Think your cell phone location is private? Think again…
Privacy advocates took a major blow this week with a 4th Circuit Court of Appeals 12-3 ruling on cell phone location data. The decision out of Virginia upheld that consumers have “no reasonable expectation of privacy” because the information is ‘willingly given’. In other words, because you ‘agree’ to use your location in cell phone services and apps, that information can be collected and used without a warrant.
The Fourth Amendment to the U.S. Constitution protects personal privacy and the right to be free from ‘unreasonable government intrusion’ into their persons, homes, businesses, and property. The “search and seizure” protections require law enforcement agencies to obtain a warrant from the court to so intrude, with an exception – the “third-party doctrine”.
Under this legal theory, consumers who knowingly and willingly surrender information to third-parties have “no reasonable expectation of privacy” in the information provided – regardless of how much information there is, or how revealing it may be. Research clearly shows that cell-site location data collected over time can reveal significant personal information — including where you live, where you work, when you travel, who you meet with, and who you sleep with. So when do you willingly surrender that data? … More often than you think.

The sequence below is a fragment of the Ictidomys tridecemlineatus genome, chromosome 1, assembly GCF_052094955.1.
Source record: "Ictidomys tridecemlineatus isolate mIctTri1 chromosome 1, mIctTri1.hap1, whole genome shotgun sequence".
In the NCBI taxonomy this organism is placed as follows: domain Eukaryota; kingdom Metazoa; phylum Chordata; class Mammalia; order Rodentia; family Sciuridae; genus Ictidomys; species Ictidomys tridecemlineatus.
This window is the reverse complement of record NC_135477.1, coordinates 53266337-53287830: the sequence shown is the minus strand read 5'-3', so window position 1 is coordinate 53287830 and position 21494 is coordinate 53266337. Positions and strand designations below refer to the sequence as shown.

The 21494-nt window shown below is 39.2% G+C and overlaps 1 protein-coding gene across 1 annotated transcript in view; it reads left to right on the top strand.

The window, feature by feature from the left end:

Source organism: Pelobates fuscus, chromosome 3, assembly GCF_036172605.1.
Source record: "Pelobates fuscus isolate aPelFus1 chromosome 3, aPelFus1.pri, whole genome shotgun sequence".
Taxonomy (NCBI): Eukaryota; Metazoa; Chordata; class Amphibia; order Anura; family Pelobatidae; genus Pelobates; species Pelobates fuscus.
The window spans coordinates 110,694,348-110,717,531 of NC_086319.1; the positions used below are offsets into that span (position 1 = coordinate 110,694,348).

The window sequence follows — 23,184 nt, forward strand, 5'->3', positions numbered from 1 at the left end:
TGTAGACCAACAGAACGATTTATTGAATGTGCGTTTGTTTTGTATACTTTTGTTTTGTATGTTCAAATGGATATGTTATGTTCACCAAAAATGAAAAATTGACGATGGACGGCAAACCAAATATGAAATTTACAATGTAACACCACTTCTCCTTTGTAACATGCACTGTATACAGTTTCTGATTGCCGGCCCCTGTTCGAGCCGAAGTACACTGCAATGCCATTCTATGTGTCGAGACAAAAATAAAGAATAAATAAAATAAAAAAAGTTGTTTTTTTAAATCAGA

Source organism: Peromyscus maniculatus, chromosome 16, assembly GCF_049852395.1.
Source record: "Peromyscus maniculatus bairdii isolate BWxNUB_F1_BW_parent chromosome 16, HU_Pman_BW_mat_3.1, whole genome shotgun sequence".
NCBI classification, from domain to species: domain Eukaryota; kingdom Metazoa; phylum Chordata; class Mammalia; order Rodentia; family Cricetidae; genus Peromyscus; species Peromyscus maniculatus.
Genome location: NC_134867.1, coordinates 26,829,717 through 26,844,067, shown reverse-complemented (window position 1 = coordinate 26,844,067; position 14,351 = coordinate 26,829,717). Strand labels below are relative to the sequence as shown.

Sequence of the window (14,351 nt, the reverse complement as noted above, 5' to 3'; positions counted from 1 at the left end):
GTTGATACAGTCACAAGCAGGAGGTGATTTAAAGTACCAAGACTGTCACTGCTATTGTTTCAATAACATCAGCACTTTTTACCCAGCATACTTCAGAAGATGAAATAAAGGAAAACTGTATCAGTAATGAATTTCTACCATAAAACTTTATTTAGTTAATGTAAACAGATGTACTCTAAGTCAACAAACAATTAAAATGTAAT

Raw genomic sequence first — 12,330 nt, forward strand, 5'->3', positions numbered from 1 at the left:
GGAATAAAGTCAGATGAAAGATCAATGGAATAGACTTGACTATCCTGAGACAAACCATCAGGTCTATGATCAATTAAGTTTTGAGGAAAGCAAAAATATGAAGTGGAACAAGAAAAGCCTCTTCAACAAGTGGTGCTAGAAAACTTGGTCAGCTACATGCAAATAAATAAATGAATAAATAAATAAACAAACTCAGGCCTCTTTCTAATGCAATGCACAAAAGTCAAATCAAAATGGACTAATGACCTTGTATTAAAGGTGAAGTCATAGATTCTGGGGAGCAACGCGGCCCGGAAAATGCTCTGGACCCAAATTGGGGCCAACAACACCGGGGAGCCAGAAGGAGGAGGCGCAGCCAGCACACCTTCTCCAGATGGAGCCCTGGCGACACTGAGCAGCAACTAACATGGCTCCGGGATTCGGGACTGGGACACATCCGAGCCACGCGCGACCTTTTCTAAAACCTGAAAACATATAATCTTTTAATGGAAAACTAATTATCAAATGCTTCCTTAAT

Unfortunately, technological growth outpaces the law. As our society becomes more and more dependent on the technology we use, and we grow more numb and complacent to the services required for that use, an increasing burden is placed on our legal system to keep up and evolve. In the meantime, consumers must remain vigilant in understanding what rights and protections they sign away for the conveniences provided.